Do pecan trees require pruning?
Young pecan trees must be trained during the early phases of development. If left untrained, they will naturally produce scaffold limbs with narrow crotches. As these limbs grow to become the dominant scaffold limbs of a mature tree, they will eventually split off in wind and under heavy crop loads.
The angle of scaffold branches can be controlled, since the angle of the branch depends upon the position of the bud from which it emerges. Pecan usually have 3 or more buds at a node. The top bud is the primary bud. It is dominant and tends to grow almost straight up. This bud should be used to establish the central leader. However, scaffold limbs should develop from secondary buds during the 1st and 2nd years. These buds should only be allowed to develop after the tree is over 6 feet tall.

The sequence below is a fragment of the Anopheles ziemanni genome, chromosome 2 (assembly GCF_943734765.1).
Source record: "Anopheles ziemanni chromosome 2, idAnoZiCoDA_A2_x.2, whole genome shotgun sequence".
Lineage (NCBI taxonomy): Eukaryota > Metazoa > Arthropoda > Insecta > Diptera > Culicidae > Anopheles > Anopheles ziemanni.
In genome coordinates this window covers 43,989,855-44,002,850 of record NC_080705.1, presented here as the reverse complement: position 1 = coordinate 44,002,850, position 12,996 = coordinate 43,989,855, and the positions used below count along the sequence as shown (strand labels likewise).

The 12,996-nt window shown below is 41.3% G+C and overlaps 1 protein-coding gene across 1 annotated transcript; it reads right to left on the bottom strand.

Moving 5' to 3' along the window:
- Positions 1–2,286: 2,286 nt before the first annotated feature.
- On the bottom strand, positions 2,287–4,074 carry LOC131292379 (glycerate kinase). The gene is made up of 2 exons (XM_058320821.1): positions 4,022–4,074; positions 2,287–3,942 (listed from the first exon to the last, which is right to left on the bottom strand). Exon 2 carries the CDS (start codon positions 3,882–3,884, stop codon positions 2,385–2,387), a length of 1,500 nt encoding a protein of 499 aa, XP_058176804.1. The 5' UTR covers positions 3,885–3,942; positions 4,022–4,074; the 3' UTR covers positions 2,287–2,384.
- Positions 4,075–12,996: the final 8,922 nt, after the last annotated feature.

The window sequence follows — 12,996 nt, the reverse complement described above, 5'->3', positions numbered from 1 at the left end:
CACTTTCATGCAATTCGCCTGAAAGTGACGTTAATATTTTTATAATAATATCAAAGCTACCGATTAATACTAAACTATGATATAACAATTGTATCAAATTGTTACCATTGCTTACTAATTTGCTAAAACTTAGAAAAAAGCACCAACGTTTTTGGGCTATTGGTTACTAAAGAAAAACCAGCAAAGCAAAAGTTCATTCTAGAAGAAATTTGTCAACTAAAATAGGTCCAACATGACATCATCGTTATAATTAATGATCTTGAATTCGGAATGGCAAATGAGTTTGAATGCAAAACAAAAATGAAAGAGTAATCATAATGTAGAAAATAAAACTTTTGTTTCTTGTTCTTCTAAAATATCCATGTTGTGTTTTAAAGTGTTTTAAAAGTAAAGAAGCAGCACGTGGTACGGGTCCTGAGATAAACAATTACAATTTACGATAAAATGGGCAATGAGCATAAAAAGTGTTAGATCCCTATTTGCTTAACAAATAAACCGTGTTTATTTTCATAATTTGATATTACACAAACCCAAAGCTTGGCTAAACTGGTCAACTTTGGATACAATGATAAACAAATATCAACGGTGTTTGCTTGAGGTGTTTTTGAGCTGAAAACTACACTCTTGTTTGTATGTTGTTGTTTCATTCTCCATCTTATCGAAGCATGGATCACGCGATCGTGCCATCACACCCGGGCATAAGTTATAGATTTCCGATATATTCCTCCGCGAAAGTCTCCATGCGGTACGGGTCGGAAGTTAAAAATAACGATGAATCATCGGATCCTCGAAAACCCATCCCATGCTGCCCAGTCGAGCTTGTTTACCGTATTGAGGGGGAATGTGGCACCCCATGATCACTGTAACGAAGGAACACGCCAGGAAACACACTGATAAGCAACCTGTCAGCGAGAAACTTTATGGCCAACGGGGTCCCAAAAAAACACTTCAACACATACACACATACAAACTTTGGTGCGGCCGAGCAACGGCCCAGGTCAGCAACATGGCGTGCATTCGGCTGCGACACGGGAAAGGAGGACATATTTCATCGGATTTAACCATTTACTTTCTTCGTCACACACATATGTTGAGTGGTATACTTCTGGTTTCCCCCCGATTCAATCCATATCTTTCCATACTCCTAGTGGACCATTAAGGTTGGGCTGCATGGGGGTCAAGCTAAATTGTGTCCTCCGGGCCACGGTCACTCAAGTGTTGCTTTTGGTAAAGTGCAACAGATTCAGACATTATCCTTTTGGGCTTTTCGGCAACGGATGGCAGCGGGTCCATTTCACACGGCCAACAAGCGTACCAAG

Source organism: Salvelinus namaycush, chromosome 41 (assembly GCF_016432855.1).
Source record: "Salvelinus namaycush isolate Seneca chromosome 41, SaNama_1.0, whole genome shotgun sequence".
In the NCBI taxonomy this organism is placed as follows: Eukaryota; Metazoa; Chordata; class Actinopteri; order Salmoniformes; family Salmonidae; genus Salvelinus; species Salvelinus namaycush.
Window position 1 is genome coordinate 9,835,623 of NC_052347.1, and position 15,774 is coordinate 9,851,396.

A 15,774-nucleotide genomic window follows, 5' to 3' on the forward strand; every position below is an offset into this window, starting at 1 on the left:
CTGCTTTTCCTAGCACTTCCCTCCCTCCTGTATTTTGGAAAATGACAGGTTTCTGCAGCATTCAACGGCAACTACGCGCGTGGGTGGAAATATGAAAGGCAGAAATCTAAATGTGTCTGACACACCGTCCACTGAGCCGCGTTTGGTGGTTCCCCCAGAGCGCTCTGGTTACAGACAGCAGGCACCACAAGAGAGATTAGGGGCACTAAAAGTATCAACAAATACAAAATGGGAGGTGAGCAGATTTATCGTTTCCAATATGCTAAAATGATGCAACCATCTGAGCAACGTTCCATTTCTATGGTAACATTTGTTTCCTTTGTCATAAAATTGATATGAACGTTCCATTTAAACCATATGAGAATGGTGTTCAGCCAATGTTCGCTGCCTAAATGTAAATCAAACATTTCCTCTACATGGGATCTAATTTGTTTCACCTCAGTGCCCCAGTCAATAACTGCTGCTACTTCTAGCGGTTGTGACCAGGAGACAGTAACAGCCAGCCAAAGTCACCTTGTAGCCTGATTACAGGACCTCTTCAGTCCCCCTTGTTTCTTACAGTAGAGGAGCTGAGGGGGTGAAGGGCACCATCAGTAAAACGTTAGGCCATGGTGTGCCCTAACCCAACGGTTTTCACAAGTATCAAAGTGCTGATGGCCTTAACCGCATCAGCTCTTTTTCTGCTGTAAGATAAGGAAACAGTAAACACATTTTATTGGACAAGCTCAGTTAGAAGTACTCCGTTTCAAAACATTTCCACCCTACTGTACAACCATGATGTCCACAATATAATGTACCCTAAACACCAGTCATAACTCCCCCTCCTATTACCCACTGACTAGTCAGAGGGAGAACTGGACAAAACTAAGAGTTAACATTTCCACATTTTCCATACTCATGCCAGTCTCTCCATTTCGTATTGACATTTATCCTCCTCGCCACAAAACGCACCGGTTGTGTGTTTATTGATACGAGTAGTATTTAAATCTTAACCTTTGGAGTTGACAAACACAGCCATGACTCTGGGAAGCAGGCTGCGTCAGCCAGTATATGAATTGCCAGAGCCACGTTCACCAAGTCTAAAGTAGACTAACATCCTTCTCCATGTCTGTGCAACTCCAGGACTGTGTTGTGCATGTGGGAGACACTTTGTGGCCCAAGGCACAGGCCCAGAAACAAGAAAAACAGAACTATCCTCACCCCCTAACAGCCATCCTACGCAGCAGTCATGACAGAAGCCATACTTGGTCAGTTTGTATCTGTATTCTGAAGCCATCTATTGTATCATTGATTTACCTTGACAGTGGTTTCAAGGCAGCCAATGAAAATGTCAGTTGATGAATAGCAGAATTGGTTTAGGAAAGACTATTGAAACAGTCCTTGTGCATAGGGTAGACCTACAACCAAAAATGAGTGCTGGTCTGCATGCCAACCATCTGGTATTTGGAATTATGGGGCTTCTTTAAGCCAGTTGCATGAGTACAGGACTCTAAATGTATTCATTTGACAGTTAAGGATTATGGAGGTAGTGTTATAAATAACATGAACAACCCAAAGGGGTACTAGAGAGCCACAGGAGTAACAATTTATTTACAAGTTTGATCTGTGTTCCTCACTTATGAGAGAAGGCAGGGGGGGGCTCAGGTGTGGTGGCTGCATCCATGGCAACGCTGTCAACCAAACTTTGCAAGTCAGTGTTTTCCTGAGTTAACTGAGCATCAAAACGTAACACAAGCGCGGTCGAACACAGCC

Blueberries aren’t just delicious. They’re high in antioxidants, fiber, and vitamins, which is part of the reason they have gained popularity in our kitchens. (Photo by Jonathan Parrish/MSU Extension)
RAYMOND, Miss. -- Despite the weather challenges this year, most Mississippi pecan producers expect a good yield.
However, a wet spring and late-summer drought could mean nut loss and lessened nut quality for some growers.
Pruning is a task I put off, and my blueberry bushes serve as a testament to this fact. Mainly, I am unsure how to do it correctly most of the time and don’t want to kill my plants.
Commercial pecan growers can learn about orchard establishment and management during the 2019 Pecan Education Workshop March 20 in Raymond.
Fruit and vegetable growers, or those interested in getting into the business, are invited to a daylong conference Feb. 26 in Verona.